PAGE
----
Stress-related adaptive versus maladaptive coping and temporomandibular disorder pain.

Daniel R. Reissmann, Mike T. John, Oliver Schierz, Hartwig Seedorf, Stephan Doering

Research output: Contribution to journalArticlepeer-review

18 Scopus citations

Abstract

To test whether patients with temporomandibular disorder (TMD) pain differ from subjects from the general population with regard to their stress-related coping styles. Consecutive adult TMD patients (n = 70) and adult subjects of a regional general population sample (n = 868), examined according to the German version of the Research Diagnostic Criteria for TMD (RDC/TMD), were included in this study. The inclusion criterion for TMD patients was at least one pain-related diagnosis according to the RDC/ TMD, while general-population subjects were excluded if they had any pain-related TMD diagnosis. Coping styles were assessed using a common and well-accepted German 114-item stress-coping questionnaire ("Stressverarbeitungsfragebogen" SVF 114). The coping style-TMD pain relationship was investigated using logistic regression analyses adjusted for possible confounders (age, sex, level of education), as well as the influence of psychosocial measures (RDC/TMD Axis II). Odds ratios (OR) with 95% confidence intervals (CI) were calculated. Study participants who used fewer adaptive coping styles (OR = 0.47, CI: 0.26-0.83) and more maladaptive coping styles (OR = 1.55, CI: 1.05-2.29) were at greater risk for TMD pain. After adjustment for sociodemographic confounders, the coping style-TMD pain relationship changed only slightly in magnitude. In an analysis adjusted for sociodemographic confounders and psychosocial RDC/TMD Axis II measures, adaptive coping styles were even more profoundly related to TMD pain (OR: 0.27, 95 CI: 0.09-0.83), but maladaptive coping styles were less related to TMD pain (OR: 1.17, 95% CI: 0.51-2.72). Differences in the applied stress-related coping styles of TMD patients and subjects without TMD may have implications for clinical decision making and choosing among treatment alternatives.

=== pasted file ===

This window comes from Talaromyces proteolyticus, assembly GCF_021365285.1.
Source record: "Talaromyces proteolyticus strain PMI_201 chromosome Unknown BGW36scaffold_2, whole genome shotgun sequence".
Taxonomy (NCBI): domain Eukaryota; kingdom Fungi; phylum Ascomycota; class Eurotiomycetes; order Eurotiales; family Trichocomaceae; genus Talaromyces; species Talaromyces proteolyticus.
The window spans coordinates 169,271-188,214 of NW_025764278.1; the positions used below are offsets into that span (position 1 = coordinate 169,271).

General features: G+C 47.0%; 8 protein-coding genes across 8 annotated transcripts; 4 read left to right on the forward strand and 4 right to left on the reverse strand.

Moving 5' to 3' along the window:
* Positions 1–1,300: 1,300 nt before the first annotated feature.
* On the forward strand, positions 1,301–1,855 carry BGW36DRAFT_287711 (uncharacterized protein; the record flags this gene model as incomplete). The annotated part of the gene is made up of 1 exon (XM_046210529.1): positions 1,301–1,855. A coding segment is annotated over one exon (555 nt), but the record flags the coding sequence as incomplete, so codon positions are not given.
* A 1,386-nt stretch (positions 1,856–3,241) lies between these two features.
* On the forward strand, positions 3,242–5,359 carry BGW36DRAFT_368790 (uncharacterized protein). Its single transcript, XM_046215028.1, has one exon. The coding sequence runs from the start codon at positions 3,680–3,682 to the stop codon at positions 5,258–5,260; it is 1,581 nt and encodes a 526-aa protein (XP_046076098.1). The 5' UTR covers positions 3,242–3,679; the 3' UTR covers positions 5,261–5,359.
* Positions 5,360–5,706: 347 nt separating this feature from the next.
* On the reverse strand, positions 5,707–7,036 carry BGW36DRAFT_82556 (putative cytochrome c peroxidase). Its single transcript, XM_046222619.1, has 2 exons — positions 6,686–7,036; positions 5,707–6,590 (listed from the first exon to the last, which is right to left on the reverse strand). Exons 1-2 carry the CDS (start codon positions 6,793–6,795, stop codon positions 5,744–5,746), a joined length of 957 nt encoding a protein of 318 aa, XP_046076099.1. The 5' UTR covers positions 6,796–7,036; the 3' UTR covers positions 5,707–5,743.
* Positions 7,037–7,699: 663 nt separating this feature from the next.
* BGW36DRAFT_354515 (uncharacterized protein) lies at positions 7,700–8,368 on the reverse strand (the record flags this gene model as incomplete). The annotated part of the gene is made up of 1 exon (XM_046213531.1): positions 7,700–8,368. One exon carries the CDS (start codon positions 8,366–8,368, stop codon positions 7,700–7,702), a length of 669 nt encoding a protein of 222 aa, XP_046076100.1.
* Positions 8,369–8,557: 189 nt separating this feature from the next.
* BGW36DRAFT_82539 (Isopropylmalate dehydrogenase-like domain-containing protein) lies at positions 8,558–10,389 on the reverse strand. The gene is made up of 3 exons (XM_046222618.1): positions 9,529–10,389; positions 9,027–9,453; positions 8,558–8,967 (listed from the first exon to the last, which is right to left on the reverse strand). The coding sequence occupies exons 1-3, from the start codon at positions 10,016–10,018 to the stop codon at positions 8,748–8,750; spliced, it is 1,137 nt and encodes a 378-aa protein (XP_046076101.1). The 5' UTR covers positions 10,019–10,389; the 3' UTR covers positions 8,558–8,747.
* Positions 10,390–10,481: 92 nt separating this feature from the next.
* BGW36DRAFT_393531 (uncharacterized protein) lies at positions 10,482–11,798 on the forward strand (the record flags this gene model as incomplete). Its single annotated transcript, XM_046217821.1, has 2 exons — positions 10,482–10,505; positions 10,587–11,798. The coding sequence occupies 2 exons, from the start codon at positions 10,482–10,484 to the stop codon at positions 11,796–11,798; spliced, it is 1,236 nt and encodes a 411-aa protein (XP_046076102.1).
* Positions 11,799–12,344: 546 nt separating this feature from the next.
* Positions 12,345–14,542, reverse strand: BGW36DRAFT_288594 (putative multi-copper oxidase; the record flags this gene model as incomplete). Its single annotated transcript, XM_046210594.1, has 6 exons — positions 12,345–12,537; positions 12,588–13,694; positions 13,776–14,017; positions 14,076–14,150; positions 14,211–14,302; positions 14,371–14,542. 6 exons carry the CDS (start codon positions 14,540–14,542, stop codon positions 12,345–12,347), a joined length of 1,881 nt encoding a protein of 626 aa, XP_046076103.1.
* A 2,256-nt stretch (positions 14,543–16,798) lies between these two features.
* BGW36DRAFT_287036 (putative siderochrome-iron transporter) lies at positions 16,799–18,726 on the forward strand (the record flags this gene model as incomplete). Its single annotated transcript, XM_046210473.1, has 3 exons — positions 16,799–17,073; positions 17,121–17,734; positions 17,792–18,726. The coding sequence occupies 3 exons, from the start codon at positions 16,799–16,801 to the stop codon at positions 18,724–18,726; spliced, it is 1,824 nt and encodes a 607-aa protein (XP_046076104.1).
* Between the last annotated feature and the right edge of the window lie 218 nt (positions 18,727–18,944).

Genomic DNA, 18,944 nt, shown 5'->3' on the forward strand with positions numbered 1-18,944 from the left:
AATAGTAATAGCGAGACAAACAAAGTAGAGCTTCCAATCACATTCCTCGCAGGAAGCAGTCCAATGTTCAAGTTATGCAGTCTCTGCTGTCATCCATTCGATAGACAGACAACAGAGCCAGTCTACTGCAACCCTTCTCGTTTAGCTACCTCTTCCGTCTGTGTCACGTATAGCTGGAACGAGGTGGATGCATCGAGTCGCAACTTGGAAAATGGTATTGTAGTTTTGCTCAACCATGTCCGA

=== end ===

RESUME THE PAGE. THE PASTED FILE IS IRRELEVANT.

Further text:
Original languageEnglish (US)
Pages (from-to)181-190
Number of pages10
JournalJournal of orofacial pain
Volume26
Issue number3
StatePublished - Jan 1 2012

Fingerprint Dive into the research topics of 'Stress-related adaptive versus maladaptive coping and temporomandibular disorder pain.'. Together they form a unique fingerprint.

Cite this